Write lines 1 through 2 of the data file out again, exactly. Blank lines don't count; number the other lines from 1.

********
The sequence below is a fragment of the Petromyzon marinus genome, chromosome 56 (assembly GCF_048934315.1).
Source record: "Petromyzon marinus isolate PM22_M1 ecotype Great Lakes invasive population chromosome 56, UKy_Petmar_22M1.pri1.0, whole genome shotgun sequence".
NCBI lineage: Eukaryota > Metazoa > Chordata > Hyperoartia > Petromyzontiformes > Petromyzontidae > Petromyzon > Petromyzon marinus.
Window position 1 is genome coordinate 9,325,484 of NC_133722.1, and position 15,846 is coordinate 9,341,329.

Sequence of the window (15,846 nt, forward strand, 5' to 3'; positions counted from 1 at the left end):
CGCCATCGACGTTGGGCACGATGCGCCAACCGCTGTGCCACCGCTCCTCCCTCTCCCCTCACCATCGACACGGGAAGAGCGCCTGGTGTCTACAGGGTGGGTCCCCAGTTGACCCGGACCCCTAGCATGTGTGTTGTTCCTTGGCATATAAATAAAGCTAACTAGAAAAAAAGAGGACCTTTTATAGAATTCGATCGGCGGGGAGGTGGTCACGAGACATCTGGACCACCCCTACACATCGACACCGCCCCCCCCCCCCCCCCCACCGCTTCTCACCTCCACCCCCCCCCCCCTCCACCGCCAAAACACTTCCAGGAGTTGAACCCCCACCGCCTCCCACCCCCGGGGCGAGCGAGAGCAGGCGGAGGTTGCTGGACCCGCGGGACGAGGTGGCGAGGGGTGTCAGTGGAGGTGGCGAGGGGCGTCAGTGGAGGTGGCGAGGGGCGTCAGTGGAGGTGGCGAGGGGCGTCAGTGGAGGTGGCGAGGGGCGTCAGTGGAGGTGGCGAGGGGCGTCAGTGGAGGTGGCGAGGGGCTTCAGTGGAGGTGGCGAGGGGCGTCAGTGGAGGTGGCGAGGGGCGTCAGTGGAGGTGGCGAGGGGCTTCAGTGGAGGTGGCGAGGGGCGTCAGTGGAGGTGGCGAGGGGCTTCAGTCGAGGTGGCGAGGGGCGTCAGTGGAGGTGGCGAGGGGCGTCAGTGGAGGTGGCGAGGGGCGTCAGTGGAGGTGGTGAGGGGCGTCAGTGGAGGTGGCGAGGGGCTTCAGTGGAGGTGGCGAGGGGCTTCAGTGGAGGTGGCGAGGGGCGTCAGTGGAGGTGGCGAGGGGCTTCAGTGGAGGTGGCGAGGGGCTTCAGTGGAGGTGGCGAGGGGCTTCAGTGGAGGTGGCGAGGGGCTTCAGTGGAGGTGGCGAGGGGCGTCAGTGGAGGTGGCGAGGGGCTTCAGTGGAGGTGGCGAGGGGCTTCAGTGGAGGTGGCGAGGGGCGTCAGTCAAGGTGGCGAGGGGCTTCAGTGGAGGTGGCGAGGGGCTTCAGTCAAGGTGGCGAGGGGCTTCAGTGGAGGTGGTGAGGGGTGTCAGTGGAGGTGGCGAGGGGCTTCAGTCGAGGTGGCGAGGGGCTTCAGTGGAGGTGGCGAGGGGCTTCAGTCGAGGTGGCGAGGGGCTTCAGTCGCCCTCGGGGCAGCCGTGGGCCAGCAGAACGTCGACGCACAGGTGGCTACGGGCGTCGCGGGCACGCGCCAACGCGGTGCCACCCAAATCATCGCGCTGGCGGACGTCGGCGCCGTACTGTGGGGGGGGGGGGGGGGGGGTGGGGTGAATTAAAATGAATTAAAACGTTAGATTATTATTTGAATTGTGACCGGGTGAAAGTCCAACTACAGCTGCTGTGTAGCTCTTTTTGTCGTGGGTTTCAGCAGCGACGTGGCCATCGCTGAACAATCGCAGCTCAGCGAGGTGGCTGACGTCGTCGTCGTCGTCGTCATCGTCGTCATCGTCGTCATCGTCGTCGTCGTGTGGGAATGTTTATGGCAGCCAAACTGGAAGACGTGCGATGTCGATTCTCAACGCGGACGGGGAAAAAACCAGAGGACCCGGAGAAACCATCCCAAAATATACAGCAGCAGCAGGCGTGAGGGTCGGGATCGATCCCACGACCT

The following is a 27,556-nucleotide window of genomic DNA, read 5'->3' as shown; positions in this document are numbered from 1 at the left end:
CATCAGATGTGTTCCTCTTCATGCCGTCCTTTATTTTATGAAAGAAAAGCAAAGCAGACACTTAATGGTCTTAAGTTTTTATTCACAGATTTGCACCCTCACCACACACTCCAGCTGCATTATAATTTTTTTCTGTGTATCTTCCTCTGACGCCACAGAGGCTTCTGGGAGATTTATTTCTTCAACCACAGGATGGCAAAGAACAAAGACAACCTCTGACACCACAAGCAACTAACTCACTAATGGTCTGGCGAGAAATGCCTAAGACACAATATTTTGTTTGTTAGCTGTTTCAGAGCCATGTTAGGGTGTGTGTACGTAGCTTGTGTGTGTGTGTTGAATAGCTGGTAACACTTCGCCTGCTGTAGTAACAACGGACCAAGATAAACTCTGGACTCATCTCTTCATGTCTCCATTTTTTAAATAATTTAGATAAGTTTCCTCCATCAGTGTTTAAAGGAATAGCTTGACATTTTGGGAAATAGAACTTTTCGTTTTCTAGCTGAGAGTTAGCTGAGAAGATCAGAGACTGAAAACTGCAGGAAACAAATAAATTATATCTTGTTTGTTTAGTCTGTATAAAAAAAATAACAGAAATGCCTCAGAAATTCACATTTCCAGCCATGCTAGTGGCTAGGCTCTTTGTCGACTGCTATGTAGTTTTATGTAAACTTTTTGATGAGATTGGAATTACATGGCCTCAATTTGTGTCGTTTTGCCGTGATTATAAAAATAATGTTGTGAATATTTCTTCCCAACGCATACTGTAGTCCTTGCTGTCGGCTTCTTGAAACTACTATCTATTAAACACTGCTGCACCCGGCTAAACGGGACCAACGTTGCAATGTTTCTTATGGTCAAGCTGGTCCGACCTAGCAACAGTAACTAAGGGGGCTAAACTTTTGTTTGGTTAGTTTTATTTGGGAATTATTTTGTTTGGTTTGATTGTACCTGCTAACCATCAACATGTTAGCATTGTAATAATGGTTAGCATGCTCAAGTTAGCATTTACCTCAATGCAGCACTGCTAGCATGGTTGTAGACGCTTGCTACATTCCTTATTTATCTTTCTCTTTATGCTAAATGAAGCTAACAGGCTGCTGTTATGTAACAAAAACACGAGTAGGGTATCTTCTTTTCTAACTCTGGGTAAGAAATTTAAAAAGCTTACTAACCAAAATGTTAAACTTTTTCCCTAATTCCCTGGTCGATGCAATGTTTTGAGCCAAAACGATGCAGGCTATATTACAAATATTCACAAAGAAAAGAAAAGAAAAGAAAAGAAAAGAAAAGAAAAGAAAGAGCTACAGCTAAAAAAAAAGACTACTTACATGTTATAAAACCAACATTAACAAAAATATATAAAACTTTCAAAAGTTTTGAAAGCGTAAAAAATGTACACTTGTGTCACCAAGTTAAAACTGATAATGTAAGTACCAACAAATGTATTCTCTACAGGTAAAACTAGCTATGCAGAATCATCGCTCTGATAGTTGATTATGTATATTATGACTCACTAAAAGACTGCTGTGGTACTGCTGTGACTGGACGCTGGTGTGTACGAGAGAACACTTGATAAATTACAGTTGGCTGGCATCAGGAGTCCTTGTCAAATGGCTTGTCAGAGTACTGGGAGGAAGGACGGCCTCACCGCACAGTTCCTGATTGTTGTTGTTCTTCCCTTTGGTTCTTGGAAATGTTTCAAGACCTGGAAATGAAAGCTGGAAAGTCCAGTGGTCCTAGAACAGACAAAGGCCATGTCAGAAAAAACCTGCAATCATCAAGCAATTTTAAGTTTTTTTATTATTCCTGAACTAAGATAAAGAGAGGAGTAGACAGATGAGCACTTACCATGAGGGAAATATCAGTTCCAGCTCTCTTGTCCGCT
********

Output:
The sequence below is a fragment of the Petromyzon marinus genome, chromosome 56 (assembly GCF_048934315.1).
Source record: "Petromyzon marinus isolate PM22_M1 ecotype Great Lakes invasive population chromosome 56, UKy_Petmar_22M1.pri1.0, whole genome shotgun sequence".